Episode 136 – 18th May 2012

We speak to HUGH GRANT, Tom Watson, Harriet Harman, Rich Peppiatt, Owen Jones & more at the rally for media reform, find out why the BBC isn’t biased, why Norway divorced its church and state and get the latest on Derek Acorah’s escapades.

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Media Reform (2:29) by Liz Lutgendorff & James O’Malley
(ft Hugh Grant, Tom Watson MP, Harriet Harman MP, Jacky Davis, Evan Harris, Owen Jones, Rich Peppiatt, Mary Ellen Field & Jacqui Hames)
BBC Bias? (23:02) by Cory Hazlehurst
Secular Norway (31:26) by Sean Ellis
Shareholder Revolts (38:28) by Alex Fitch
Derek Acorah (46:33) by Hayley Stevens
Word of Faith (53:20) by Jonny Scaramanga
The sketch at the end is by David Lovesy and Brian Two

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3 thoughts on “Episode 136 – 18th May 2012

  1. I’m concerned that Harman still doesn’t get it. The concept of freedom of the press outside neo-liberal capitalist economies is not sufficient to deal with what has happened her, in the US and in Australia (possibly elsewhere too, but that’s the extent of my knowledge).

    For democracy to really reflect the interests of the people, the people MUST have access to good information about what is happening in society. It must be factually accurate and not include lies of fact or omission. We do not have that at the moment, as is amply demonstrated by the vast number of instances in which various media outlets have unquestioningly published government statements on critical issues that contain misinformation, factual errors, distortions and outright lies. In my view, NEWS publishing and broadcasting should require a license and license holders should be subjected to fines for breaches and loss of license for repeat offenses. They can be free to do whatever they want with other forms but anything that is NEWS must be held to a higher standard. It is too important to leave to self-regulation. Let’s not forget how close the BSkyB deal came to being done: our government had NO INTEREST in protecting OUR interests.

    The attacks on the BBC – most definitely encouraged by Murdoch, he has done exactly the same with the Australian national broadcaster – are a deliberate strategy to stop the national broadcaster from fulfilling it’s intended role as the voice unmotivated by profit. It should give a more diverse view of the world than for-profit organisations whose output will always fall prey to market distortions but thanks to the constant attacks on it it has become feeble. The failure to cover the NHS break up is the evidence of how hobbled it has become.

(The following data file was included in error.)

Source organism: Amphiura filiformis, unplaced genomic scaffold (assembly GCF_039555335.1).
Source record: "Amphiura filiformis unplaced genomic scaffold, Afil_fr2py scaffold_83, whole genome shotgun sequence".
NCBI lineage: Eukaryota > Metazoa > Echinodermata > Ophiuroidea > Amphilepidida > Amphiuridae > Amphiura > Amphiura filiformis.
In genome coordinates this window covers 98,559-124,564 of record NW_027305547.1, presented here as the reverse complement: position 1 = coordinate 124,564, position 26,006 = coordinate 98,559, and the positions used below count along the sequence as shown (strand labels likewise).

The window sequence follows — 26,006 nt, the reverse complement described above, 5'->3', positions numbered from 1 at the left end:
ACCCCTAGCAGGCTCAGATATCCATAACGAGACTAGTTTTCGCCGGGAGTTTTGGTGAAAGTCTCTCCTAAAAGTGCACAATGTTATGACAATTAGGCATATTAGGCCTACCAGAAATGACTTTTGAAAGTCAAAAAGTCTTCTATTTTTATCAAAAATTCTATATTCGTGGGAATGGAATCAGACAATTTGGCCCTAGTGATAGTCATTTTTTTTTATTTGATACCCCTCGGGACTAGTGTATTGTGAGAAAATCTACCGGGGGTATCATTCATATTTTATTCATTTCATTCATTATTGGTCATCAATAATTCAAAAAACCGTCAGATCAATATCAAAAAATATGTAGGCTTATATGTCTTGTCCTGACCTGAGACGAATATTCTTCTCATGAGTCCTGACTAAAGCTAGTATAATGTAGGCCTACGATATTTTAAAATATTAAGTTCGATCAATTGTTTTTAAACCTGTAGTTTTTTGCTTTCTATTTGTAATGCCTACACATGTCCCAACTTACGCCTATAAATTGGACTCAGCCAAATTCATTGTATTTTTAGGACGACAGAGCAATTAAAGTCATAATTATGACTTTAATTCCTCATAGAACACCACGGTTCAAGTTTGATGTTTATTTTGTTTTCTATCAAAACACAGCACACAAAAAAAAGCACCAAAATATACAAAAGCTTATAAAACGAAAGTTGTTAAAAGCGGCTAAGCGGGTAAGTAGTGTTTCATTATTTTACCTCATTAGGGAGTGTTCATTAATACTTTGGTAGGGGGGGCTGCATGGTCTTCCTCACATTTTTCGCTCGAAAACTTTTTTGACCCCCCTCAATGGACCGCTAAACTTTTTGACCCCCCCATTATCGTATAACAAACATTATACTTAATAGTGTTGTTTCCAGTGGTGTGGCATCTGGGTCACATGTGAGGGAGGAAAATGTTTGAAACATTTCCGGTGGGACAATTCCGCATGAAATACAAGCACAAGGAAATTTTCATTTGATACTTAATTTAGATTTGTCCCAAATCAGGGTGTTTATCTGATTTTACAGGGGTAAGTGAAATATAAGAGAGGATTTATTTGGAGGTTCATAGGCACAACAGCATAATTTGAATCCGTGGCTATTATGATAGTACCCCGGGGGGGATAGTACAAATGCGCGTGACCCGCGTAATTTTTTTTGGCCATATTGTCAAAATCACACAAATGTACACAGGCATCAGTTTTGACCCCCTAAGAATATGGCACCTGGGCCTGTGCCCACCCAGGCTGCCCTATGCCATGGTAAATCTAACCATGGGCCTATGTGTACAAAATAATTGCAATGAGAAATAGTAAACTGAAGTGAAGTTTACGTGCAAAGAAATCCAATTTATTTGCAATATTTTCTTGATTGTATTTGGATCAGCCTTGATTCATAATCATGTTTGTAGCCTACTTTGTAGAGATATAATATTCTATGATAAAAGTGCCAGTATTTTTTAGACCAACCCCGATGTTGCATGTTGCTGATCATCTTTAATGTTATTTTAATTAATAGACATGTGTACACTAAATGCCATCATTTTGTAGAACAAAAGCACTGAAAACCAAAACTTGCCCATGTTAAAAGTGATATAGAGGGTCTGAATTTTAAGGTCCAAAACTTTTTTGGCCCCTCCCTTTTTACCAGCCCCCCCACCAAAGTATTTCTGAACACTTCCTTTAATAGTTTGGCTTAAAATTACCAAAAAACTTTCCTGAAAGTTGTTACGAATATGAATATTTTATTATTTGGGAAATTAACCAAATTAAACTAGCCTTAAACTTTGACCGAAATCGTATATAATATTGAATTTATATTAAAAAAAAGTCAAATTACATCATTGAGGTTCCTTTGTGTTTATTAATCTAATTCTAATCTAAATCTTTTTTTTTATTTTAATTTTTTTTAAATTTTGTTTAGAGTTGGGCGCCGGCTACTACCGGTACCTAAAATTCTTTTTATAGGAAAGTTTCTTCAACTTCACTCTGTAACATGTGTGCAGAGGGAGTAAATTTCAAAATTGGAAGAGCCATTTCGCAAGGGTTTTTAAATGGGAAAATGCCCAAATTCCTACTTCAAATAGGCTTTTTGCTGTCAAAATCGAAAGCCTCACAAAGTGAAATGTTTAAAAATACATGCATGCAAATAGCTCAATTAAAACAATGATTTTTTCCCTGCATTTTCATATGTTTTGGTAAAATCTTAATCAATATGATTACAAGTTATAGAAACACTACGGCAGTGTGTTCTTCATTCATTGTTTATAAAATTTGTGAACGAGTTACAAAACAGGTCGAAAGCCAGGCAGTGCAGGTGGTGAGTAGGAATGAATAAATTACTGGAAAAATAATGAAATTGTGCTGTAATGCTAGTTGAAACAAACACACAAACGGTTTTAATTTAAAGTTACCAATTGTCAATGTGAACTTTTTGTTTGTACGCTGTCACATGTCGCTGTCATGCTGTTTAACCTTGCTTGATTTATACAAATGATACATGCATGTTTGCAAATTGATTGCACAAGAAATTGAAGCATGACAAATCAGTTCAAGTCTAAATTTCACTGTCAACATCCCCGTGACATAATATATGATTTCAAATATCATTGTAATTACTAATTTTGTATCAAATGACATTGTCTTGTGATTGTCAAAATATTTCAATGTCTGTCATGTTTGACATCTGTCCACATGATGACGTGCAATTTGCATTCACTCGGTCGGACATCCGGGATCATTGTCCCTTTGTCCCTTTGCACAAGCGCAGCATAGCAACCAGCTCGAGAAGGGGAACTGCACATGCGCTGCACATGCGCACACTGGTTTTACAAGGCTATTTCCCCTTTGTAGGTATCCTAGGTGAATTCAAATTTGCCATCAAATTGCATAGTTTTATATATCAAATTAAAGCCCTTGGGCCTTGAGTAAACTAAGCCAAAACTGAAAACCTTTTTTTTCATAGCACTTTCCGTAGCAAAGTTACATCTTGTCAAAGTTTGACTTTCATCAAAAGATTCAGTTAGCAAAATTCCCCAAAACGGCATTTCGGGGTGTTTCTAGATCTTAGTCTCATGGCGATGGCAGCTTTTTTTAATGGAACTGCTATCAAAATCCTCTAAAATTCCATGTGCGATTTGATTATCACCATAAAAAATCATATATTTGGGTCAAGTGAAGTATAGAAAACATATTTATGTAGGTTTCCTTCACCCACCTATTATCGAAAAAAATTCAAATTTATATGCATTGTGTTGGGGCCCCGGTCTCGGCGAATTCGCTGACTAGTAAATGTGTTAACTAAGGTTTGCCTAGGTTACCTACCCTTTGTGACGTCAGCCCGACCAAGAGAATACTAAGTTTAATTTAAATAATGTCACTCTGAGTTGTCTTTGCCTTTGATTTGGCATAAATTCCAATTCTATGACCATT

2. @Cory Hazlehurst:

    I enjoyed your piece on BBC bias, and thought you made some good points. I completely agree with your conclusions.

    However, there was one thing you said where I think you were wrong. It really wasn’t a key part of your arguments, and your conclusions stand 100% even if you are wrong, but it’s a little bugbear of mine so I couldn’t resist picking you up on it.

    You mentioned William Hague’s bizarre assertion that the reason why businesses aren’t doing well is because they’re not working hard enough, and ignoring all the external factors. One of those external factors you mentioned was “massive government spending cuts”.

    Sorry, but the idea that there are “massive government spending cuts” is a myth. The government is not cutting spending. It suits both the Labour and the Tory parties to create a narrative of massive cuts, so no-one challenges the prevailing spin. Labour like portraying the Tories as the Nasty Party, and claiming they’re cutting back on important spending suits them in that aim. The Tories like to claim to be fiscally responsible, saving taxpayers’ money and keeping the markets happy, so they go along with the story as well.

    But back in reality, government spending is increasing. For sure, not as fast as it increased under Labour, but it’s increasing nonetheless.

    There are a couple of interesting blogs about it, with numbers, here and here.

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